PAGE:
We had our beginnings in a land called Indian Territory.

Prior to the relocation of Native American tribes from the Southeastern states to Indian Territory in the mid-1800s, our land had been claimed by England, Spain and France.

The Louisiana Purchase Treaty, dated April 30, 1803 , included the area now known as Oklahoma. President Jefferson thought that the purchase of this vast territory would be just the place to put the Native Americans, whom the government thought were plaguing the people in the East. These native peoples, however, were just protecting their lands and culture.

The Indian Removal Act of 1830 spelled doom for the Native Americans in the Southeastern part of the United States . The removal of the Creek (Muscogee) people took place during the final months of 1836 and the spring and summer of 1837. The U.S. Army troops organized what is now known as the Trail of Tears and forcibly moved these proud people to a new land-Indian Territory.

Our area became part of the lands given to the Creeks, whose country had covered nearly all of what is now Alabama and Georgia. The Euchee (Yuchi) Tribe was also included with the Creeks after relocation, although their language and culture were different. Sapulpa continues to have a large Native American population consisting of both these tribes.

A young Creek tribesman, whom we now call Sapulpa (only one name), made the move to Indian Territory around 1840 and settled about a mile southeast of the present-day city of Sapulpa. Here he established a trading post. During the Civil War, the man Sapulpa served in the Confederate Army. Following his discharge from the army he returned to this area and later began ranching.

In the early 1880s, the Atlantic & Pacific Railroad built a spur from Tulsa to our area to transport walnut logs to Eastern markets. The man Sapulpa befriended the railroad workers, and they began calling this village "Sapulpa Station." In 1898 Sapulpa was chartered as a town, and since that time we have honored the man Sapulpa by bearing his name.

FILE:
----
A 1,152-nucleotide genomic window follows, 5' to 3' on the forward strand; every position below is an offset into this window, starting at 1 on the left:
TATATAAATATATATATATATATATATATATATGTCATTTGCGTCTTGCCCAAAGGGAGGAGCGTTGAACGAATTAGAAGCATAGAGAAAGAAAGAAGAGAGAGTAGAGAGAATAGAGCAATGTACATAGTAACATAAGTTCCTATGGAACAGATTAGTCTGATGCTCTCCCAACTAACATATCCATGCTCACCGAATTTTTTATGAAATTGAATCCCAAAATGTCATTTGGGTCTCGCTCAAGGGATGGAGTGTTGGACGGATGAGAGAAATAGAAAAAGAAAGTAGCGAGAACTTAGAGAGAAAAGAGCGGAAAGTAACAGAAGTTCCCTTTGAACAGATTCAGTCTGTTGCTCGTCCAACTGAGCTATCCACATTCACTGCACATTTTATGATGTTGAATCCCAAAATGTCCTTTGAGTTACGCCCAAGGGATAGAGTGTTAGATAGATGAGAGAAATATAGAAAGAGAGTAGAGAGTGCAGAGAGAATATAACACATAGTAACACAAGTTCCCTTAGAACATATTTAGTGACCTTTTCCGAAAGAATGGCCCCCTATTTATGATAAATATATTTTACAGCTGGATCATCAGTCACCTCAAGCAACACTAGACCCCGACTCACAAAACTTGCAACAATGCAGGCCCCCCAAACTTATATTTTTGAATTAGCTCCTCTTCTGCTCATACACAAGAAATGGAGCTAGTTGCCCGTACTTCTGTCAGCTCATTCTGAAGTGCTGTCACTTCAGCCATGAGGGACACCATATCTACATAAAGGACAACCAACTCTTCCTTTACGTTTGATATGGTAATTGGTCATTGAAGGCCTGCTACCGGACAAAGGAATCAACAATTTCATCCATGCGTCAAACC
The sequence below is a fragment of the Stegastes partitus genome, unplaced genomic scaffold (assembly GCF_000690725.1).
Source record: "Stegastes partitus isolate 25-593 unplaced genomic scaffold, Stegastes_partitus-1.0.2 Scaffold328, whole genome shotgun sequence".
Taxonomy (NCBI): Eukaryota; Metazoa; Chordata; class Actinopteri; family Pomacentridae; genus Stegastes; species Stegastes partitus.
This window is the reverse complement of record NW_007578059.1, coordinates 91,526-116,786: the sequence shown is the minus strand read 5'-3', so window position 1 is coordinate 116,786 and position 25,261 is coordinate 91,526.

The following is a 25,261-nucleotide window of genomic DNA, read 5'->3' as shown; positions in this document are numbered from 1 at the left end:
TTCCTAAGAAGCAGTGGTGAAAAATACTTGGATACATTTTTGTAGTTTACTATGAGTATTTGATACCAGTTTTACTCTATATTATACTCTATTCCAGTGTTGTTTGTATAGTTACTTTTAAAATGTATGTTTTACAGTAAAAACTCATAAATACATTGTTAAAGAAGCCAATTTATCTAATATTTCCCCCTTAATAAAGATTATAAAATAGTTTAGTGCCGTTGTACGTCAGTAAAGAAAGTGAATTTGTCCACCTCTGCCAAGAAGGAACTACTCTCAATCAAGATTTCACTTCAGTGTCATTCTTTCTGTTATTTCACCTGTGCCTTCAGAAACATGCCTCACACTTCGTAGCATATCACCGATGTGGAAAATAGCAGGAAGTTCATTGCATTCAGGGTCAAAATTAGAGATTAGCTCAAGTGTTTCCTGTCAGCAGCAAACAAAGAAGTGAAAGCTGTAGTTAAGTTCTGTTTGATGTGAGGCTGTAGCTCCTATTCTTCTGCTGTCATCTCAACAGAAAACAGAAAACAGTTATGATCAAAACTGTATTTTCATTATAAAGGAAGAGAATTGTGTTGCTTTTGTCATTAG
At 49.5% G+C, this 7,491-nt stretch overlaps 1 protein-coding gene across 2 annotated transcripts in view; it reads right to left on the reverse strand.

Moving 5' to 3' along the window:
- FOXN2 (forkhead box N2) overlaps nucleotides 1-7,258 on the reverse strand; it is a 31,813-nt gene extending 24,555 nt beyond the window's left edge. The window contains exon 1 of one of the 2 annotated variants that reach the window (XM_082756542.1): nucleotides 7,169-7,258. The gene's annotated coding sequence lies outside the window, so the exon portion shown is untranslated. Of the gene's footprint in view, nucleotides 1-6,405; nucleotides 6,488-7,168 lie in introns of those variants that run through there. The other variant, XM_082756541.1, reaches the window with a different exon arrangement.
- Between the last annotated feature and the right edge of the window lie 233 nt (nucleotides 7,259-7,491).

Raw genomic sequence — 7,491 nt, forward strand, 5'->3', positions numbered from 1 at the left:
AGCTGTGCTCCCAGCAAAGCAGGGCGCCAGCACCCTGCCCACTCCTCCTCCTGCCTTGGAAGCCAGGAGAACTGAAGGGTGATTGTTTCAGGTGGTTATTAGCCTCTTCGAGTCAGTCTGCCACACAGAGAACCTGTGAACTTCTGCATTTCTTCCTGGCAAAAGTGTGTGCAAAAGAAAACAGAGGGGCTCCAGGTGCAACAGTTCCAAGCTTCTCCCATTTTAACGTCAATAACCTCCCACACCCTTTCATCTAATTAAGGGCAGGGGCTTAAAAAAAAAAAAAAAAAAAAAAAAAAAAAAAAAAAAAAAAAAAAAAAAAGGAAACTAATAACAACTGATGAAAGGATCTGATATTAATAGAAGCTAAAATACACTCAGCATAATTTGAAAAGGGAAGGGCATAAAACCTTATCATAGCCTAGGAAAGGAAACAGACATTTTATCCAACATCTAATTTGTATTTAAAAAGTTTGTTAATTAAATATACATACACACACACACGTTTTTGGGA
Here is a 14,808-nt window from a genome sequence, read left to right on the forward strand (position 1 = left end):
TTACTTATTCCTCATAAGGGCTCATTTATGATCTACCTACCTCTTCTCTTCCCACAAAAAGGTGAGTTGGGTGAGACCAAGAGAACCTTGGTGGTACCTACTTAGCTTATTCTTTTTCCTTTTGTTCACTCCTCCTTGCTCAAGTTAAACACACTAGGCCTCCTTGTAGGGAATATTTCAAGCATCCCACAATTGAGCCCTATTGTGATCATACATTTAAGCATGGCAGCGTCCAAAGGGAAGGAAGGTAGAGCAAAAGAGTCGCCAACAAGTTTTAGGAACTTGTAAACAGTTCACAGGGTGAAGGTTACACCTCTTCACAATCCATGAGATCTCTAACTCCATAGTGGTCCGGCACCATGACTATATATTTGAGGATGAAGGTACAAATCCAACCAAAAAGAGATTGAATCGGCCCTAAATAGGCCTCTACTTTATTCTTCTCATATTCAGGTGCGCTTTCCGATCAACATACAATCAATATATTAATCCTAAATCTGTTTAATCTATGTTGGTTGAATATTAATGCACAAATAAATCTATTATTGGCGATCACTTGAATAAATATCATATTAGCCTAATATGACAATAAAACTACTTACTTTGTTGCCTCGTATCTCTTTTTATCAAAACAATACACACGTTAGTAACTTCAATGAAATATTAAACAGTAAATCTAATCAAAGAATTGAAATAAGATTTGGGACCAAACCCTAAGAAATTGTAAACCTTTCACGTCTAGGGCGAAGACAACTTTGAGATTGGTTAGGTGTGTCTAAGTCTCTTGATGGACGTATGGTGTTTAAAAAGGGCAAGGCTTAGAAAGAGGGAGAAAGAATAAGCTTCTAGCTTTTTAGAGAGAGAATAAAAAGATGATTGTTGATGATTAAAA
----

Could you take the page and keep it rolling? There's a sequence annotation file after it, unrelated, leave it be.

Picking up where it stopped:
Sapulpa is approximately 15 miles southwest of Tulsa, Oklahoma, and
is located on Interstate 44, Oklahoma State Highways 66 and 97,
and U. S. 75A.

Once called the "Crossroads of America", Sapulpa was at the intersection
of U.S. Highway 66 and U.S. Highway 75. In the days before interstate highways
were constructed, U.S. 66 was the main east/west highway in our nation (running
from Chicago to Los Angeles ), and U.S. 75 was the main north/south highway (running
border-to-border from Canada to the Gulf Coast at Galveston, Texas.)

When the Glenn Pool oil field was discovered a few miles away in 1905, the area grew from a very small village to a prosperous city within a few years. Because of the availability of natural gas from the Glenn Pool field, glass plants located here. We are still home to Bartlett-Collins Company, which manufactures tableware, and St. Gobain (formerly Liberty Glass Company), which manufactures beverage containers. At one time we also had Sunflower Glass Company, which made window glass, and Schramm Glass Factory, which manufactured canning jars.

In 1938, John and Grace Lee Frank moved their Frankoma Pottery to our city. The plant is located north of Sapulpa and still manufactures beautiful tableware.




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